Vestas has suffered badly globally, and no less so in Colorado than elsewhere; in 2012, with new orders nonexistent due to U.S. policy uncertainty, the company was forced to cut several hundred workers at factories there.
But that doesn’t mean Vestas has disappeared from the state, and in fact last week the company rolled a new product – a 188-foot-long turbine blade – made in Brighton, Colo., that it hopes will be part of a comeback in the next few years.
The blade is for the V117-3.3 MW, what Vestas calls a variant on its 3 megawatt platform. Vestas says the 57.5-meter prototype “is the first of a new variation of the 55-metre blade used for the V112-3.0 MW- with a 2.5-metre root extension.” The company says it boosts performance on medium wind sites, increasing energy production on an annual basis by up to 7.1 per cent.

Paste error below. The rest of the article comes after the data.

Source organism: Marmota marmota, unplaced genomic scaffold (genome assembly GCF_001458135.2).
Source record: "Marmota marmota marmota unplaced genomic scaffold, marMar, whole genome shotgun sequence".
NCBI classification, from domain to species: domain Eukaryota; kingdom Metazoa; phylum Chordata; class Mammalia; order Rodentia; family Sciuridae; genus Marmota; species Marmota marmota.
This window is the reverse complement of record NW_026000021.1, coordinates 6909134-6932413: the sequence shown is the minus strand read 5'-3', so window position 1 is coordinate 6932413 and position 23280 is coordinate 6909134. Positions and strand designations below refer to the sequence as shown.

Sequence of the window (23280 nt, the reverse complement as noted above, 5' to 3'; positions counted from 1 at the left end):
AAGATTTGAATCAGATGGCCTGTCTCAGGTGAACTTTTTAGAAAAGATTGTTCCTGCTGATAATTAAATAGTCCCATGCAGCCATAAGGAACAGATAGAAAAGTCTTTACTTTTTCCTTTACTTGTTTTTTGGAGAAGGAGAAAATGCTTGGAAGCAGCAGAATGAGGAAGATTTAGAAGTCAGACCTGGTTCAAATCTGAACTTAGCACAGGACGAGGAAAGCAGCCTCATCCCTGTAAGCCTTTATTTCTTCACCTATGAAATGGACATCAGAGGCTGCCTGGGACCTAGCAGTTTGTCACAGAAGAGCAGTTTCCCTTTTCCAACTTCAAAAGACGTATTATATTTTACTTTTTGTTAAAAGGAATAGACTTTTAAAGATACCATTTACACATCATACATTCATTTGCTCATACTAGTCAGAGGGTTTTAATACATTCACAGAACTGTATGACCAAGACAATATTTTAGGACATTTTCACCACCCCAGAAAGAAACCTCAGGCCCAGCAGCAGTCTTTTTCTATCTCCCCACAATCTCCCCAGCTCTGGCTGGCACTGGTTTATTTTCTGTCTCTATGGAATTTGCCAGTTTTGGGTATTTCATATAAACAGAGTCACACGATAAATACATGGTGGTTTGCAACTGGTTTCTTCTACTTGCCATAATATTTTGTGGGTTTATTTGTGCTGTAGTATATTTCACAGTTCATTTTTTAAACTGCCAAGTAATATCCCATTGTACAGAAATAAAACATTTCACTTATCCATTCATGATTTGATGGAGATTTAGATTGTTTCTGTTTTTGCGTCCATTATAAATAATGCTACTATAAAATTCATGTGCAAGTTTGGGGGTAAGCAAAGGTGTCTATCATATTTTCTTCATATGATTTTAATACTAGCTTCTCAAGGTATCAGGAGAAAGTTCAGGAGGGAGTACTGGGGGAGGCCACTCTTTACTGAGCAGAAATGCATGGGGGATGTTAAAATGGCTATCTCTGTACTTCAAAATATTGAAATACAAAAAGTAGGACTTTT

What’s really interesting here is where this blade is headed; first to the Isle of Wight in England for validation and life-cycle testing, and then to Denmark for assembly and installation.
Which prompts the question: Why make a blade that’s bound for Denmark in Colorado?
Because the factory was uniquely able to remake itself to put out the product.
“In just five months Vestas has been able to modify the production set up where we can introduce a new blade variant on a flexible production line that can be transformed between blade types within a single day,” Chief Manufacturing Officer Jean-Marc Lechêne explained in a statement.
Brighton isn’t the only bright Vestas spot in Colorado; the company told the Denver Post that it has boosted its workforce in Pueblo by about 100 in order to make towers for third-party wind developers.